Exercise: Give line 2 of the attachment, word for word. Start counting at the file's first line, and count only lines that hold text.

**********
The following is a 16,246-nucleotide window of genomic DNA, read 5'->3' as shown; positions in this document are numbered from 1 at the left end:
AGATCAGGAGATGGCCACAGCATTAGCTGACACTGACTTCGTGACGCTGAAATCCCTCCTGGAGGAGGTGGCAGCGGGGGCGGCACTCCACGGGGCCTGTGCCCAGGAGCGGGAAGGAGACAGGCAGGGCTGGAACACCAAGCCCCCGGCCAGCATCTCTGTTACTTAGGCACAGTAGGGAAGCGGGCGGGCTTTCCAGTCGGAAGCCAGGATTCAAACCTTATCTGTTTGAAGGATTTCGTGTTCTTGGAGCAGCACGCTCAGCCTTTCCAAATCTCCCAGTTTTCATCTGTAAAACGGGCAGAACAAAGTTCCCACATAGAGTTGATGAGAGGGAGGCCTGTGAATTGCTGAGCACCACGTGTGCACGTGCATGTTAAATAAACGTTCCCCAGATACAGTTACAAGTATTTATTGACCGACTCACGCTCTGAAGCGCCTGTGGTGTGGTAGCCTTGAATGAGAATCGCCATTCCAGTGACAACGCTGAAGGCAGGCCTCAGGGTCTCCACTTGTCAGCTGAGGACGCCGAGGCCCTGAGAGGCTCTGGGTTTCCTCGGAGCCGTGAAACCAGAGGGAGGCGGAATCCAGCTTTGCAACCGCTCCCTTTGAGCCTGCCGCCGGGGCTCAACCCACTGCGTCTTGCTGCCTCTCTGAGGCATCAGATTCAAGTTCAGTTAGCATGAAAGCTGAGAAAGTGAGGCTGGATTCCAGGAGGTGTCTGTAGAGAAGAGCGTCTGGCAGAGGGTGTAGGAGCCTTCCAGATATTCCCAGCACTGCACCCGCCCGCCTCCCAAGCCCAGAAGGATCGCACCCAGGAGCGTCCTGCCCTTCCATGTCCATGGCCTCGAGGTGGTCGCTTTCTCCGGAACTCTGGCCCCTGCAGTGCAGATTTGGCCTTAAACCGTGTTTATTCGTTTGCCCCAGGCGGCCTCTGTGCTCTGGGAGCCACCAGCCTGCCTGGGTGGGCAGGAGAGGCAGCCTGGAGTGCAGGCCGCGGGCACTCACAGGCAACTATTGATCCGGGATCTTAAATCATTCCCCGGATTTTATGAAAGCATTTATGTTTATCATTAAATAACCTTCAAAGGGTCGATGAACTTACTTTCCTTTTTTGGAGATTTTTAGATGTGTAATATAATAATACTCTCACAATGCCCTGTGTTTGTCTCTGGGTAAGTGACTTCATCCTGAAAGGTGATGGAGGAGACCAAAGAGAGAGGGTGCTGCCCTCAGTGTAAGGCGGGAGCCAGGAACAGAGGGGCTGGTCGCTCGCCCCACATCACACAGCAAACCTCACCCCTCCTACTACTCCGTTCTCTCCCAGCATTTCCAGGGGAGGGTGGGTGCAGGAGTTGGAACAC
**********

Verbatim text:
AGATCAGGAGATGGCCACAGCATTAGCTGACACTGACTTCGTGACGCTGAAATCCCTCCTGGAGGAGGTGGCAGCGGGGGCGGCACTCCACGGGGCCTGTGCCCAGGAGCGGGAAGGAGACAGGCAGGGCTGGAACACCAAGCCCCCGGCCAGCATCTCTGTTACTTAGGCACAGTAGGGAAGCGGGCGGGCTTTCCAGTCGGAAGCCAGGATTCAAACCTTATCTGTTTGAAGGATTTCGTGTTCTTGGAGCAGCACGCTCAGCCTTTCCAAATCTCCCAGTTTTCATCTGTAAAACGGGCAGAACAAAGTTCCCACATAGAGTTGATGAGAGGGAGGCCTGTGAATTGCTGAGCACCACGTGTGCACGTGCATGTTAAATAAACGTTCCCCAGATACAGTTACAAGTATTTATTGACCGACTCACGCTCTGAAGCGCCTGTGGTGTGGTAGCCTTGAATGAGAATCGCCATTCCAGTGACAACGCTGAAGGCAGGCCTCAGGGTCTCCACTTGTCAGCTGAGGACGCCGAGGCCCTGAGAGGCTCTGGGTTTCCTCGGAGCCGTGAAACCAGAGGGAGGCGGAATCCAGCTTTGCAACCGCTCCCTTTGAGCCTGCCGCCGGGGCTCAACCCACTGCGTCTTGCTGCCTCTCTGAGGCATCAGATTCAAGTTCAGTTAGCATGAAAGCTGAGAAAGTGAGGCTGGATTCCAGGAGGTGTCTGTAGAGAAGAGCGTCTGGCAGAGGGTGTAGGAGCCTTCCAGATATTCCCAGCACTGCACCCGCCCGCCTCCCAAGCCCAGAAGGATCGCACCCAGGAGCGTCCTGCCCTTCCATGTCCATGGCCTCGAGGTGGTCGCTTTCTCCGGAACTCTGGCCCCTGCAGTGCAGATTTGGCCTTAAACCGTGTTTATTCGTTTGCCCCAGGCGGCCTCTGTGCTCTGGGAGCCACCAGCCTGCCTGGGTGGGCAGGAGAGGCAGCCTGGAGTGCAGGCCGCGGGCACTCACAGGCAACTATTGATCCGGGATCTTAAATCATTCCCCGGATTTTATGAAAGCATTTATGTTTATCATTAAATAACCTTCAAAGGGTCGATGAACTTACTTTCCTTTTTTGGAGATTTTTAGATGTGTAATATAATAATACTCTCACAATGCCCTGTGTTTGTCTCTGGGTAAGTGACTTCATCCTGAAAGGTGATGGAGGAGACCAAAGAGAGAGGGTGCTGCCCTCAGTGTAAGGCGGGAGCCAGGAACAGAGGGGCTGGTCGCTCGCCCCACATCACACAGCAAACCTCACCCCTCCTACTACTCCGTTCTCTCCCAGCATTTCCAGGGGAGGGTGGGTGCAGGAGTTGGAACAC